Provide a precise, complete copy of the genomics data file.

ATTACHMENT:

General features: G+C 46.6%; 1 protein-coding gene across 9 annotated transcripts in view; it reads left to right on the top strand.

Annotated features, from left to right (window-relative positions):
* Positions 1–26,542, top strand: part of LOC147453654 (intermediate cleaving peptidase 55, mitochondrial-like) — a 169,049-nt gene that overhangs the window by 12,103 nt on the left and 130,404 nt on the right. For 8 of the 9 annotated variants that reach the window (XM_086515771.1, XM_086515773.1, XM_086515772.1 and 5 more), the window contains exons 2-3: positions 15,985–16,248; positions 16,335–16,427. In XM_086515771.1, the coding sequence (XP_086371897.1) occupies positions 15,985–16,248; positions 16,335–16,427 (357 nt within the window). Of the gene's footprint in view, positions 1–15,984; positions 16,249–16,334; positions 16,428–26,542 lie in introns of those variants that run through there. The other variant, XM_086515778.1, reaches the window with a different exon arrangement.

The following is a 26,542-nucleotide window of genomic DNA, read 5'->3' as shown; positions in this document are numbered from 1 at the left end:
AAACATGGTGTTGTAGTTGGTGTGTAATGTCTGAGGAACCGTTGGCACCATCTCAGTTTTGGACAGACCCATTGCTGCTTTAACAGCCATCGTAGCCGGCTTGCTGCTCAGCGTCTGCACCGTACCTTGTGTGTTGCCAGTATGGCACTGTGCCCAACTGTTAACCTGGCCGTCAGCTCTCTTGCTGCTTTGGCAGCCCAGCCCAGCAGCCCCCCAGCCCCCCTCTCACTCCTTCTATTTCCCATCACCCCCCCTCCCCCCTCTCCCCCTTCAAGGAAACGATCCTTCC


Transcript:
General features: G+C 46.6%; 1 protein-coding gene across 9 annotated transcripts in view; it reads left to right on the top strand.

Annotated features, from left to right (window-relative positions):
* Positions 1–26,542, top strand: part of LOC147453654 (intermediate cleaving peptidase 55, mitochondrial-like) — a 169,049-nt gene that overhangs the window by 12,103 nt on the left and 130,404 nt on the right. For 8 of the 9 annotated variants that reach the window (XM_086515771.1, XM_086515773.1, XM_086515772.1 and 5 more), the window contains exons 2-3: positions 15,985–16,248; positions 16,335–16,427. In XM_086515771.1, the coding sequence (XP_086371897.1) occupies positions 15,985–16,248; positions 16,335–16,427 (357 nt within the window). Of the gene's footprint in view, positions 1–15,984; positions 16,249–16,334; positions 16,428–26,542 lie in introns of those variants that run through there. The other variant, XM_086515778.1, reaches the window with a different exon arrangement.

The following is a 26,542-nucleotide window of genomic DNA, read 5'->3' as shown; positions in this document are numbered from 1 at the left end:
AAACATGGTGTTGTAGTTGGTGTGTAATGTCTGAGGAACCGTTGGCACCATCTCAGTTTTGGACAGACCCATTGCTGCTTTAACAGCCATCGTAGCCGGCTTGCTGCTCAGCGTCTGCACCGTACCTTGTGTGTTGCCAGTATGGCACTGTGCCCAACTGTTAACCTGGCCGTCAGCTCTCTTGCTGCTTTGGCAGCCCAGCCCAGCAGCCCCCCAGCCCCCCTCTCACTCCTTCTATTTCCCATCACCCCCCCTCCCCCCTCTCCCCCTTCAAGGAAACGATCCTTCC